Feedback Environment Meta-Analysis
Feedback environment describes the feedback process within organizations (Steelman, Levy & Snell, 2004). Unlike traditional performance appraisal, feedback environment refers to the informal day-to-day feedback interactions between a subordinate and their supervisor, or amongst a group of coworkers.
Most research on feedback environment investigates a subordinate’s perceptions of the informal feedback interactions they have with their supervisor. Feedback environment is conceptualized as a multi-dimensional construct, consisting of seven dimensions, including source credibility, feedback quality, feedback delivery, favorable feedback, unfavorable feedback, source availability, and promoting feedback seeking.
Feedback orientation is a semi-stable individual difference describing one’s general openness to feedback (London & Smither, 2002; Linderbaum & Levy, 2010). Dimensions of feedback orientation include defensiveness (i.e., one’s disdain for feedback), utility (one’s belief that feedback is helpful in goal attainment), accountability (one’s self-imposed obligation to use feedback), social awareness (i.e., one’s sense of external pressures to respond to feedback), and feedback self-efficacy (one’s perceived competence to understand and respond to feedback).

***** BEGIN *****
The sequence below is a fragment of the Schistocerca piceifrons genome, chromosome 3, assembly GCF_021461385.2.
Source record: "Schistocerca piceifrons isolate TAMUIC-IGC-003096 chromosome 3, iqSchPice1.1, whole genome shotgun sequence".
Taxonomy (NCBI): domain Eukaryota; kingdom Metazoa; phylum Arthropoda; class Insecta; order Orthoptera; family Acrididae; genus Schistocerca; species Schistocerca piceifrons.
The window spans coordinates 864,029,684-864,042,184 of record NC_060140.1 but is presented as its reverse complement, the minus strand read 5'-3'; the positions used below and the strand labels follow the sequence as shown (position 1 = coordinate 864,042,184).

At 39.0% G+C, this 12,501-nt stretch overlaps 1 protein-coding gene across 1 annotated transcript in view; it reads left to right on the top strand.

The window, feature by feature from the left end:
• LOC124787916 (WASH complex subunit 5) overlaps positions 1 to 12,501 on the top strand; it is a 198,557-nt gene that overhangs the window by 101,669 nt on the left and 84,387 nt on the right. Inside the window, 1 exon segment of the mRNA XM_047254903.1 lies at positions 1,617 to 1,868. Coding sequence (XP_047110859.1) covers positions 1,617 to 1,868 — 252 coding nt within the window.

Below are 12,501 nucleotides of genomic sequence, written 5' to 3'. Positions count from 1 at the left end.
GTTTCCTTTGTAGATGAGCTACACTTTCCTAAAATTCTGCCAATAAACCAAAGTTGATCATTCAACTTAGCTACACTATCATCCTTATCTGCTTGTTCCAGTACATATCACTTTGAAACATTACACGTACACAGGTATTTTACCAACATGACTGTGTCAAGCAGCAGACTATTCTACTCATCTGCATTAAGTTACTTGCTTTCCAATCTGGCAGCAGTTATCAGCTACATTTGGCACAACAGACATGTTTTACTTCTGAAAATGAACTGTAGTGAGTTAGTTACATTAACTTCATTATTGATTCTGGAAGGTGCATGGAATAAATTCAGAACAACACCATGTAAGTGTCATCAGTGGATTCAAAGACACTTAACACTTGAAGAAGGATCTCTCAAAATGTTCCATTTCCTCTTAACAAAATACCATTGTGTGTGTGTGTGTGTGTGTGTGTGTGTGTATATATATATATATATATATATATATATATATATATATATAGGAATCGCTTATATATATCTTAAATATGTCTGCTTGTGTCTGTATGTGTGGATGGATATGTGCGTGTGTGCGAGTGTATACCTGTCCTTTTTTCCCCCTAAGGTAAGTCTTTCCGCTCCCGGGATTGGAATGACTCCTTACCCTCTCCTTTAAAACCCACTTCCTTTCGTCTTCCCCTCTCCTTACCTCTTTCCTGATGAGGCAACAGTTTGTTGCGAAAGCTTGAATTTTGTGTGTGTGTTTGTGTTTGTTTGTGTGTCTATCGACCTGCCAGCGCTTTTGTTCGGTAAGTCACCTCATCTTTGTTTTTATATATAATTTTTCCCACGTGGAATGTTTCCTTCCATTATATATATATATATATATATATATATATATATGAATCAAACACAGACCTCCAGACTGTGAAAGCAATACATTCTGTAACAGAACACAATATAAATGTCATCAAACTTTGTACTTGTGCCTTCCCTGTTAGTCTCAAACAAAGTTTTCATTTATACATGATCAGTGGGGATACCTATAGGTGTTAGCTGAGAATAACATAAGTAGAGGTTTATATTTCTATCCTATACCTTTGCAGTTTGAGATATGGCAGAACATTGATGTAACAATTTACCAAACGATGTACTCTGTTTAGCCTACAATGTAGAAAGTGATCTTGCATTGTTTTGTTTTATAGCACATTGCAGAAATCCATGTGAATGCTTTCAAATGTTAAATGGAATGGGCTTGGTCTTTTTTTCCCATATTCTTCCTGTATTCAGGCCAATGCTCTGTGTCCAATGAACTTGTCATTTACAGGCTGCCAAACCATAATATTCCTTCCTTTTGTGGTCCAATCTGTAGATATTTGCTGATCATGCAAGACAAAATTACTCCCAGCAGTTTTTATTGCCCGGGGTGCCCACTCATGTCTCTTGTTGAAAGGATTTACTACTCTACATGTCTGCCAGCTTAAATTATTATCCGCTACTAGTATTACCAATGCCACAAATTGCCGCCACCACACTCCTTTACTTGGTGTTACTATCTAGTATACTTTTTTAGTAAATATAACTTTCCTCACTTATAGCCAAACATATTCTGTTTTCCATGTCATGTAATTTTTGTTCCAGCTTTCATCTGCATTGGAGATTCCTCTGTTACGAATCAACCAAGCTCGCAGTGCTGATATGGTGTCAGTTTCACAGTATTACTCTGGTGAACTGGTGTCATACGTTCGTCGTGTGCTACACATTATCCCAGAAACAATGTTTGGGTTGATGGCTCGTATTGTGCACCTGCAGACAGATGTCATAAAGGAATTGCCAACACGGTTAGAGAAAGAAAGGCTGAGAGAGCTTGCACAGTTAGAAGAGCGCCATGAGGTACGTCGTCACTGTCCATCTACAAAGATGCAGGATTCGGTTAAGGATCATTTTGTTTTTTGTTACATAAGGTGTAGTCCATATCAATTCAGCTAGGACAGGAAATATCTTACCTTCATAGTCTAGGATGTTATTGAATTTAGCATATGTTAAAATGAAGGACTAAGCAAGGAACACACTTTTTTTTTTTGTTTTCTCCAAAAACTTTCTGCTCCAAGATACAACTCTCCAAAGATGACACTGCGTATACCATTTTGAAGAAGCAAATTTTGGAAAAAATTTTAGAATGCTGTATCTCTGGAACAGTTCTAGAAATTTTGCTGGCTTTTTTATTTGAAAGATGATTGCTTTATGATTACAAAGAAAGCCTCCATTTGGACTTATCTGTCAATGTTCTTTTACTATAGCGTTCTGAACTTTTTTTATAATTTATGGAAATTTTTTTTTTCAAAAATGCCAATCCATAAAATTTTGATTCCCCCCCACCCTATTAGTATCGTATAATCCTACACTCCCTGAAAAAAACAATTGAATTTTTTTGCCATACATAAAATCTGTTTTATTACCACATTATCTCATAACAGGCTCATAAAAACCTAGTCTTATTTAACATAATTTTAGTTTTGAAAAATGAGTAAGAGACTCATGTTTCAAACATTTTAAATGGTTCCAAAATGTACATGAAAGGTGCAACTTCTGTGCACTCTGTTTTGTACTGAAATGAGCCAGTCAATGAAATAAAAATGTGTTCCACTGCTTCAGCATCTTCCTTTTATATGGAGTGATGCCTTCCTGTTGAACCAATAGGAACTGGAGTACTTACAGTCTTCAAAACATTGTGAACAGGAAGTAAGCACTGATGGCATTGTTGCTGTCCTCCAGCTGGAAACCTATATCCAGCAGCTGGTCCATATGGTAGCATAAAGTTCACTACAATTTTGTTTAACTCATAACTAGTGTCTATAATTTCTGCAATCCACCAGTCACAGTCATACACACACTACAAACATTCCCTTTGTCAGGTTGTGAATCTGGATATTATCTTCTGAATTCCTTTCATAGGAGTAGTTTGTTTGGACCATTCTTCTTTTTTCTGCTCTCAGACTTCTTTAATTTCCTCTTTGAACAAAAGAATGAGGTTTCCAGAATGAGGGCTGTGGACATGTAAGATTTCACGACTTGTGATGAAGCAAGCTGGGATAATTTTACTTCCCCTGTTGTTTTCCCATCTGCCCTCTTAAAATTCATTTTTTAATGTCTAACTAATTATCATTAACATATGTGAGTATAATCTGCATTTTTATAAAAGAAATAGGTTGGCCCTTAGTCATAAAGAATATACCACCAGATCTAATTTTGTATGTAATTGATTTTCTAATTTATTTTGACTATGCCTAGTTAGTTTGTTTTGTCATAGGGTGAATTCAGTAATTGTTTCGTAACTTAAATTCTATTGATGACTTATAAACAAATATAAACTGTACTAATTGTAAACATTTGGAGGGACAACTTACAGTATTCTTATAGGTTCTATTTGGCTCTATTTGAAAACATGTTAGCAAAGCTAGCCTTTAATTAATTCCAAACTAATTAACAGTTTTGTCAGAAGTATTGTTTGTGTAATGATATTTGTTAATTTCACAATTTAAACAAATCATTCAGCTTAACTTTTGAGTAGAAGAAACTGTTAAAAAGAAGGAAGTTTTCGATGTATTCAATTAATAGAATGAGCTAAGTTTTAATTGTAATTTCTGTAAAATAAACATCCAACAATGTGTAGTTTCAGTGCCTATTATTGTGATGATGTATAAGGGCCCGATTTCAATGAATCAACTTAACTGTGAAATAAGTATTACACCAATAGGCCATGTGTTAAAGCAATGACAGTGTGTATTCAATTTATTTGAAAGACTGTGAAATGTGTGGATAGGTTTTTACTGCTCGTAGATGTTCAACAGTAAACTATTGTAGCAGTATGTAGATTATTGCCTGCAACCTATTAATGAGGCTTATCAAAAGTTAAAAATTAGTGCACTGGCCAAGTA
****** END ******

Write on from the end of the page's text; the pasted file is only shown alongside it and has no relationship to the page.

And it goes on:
Research on feedback environment and feedback orientation has increased steadily over the past decade; however, no systematic synthesis of the feedback environment and feedback orientation literature has been conducted. Thus, we are in the process of preparing a meta-analysis on the antecedents and outcomes of feedback environment and orientation.
We are seeking unpublished data (i.e., bivariate correlations, means, sample sizes, and reliability estimates) regarding feedback environment and its dimensions, and relationships with relevant person/demographic, individual difference, contextual, and outcome variables (See our conceptual model, below).
We are also seeking unpublished data (i.e., bivariate correlations, means, sample sizes, and reliability estimates) regarding feedback orientation and its dimensions, and relationships with relevant person/demographic, individual difference, contextual, and outcome variables (See our conceptual model, below).
If you have conducted a study on feedback environment or feedback orientation that you think meets these criteria, please email: firstname.lastname@example.org.
Ian Katz Shelly Rauvola Cort Rudolph SEAL Lab Team
This project has been pre-registered. Please visit our OSF page for additional information: https://osf.io/hnytc/
Linderbaum, B. A., & Levy, P. E. (2010). The development and validation of the Feedback Orientation Scale (FOS). Journal of Management, 36(6), 1372-1405.
London, M., & Smither, J. W. (2002). Feedback orientation, feedback culture, and the longitudinal performance management process. Human Resource Management Review, 12(1), 81-100.
Steelman, L. A., Levy, P. E., & Snell, A. F. (2004). The feedback environment scale: Construct definition, measurement, and validation. Educational and psychological measurement, 64(1), 165-184.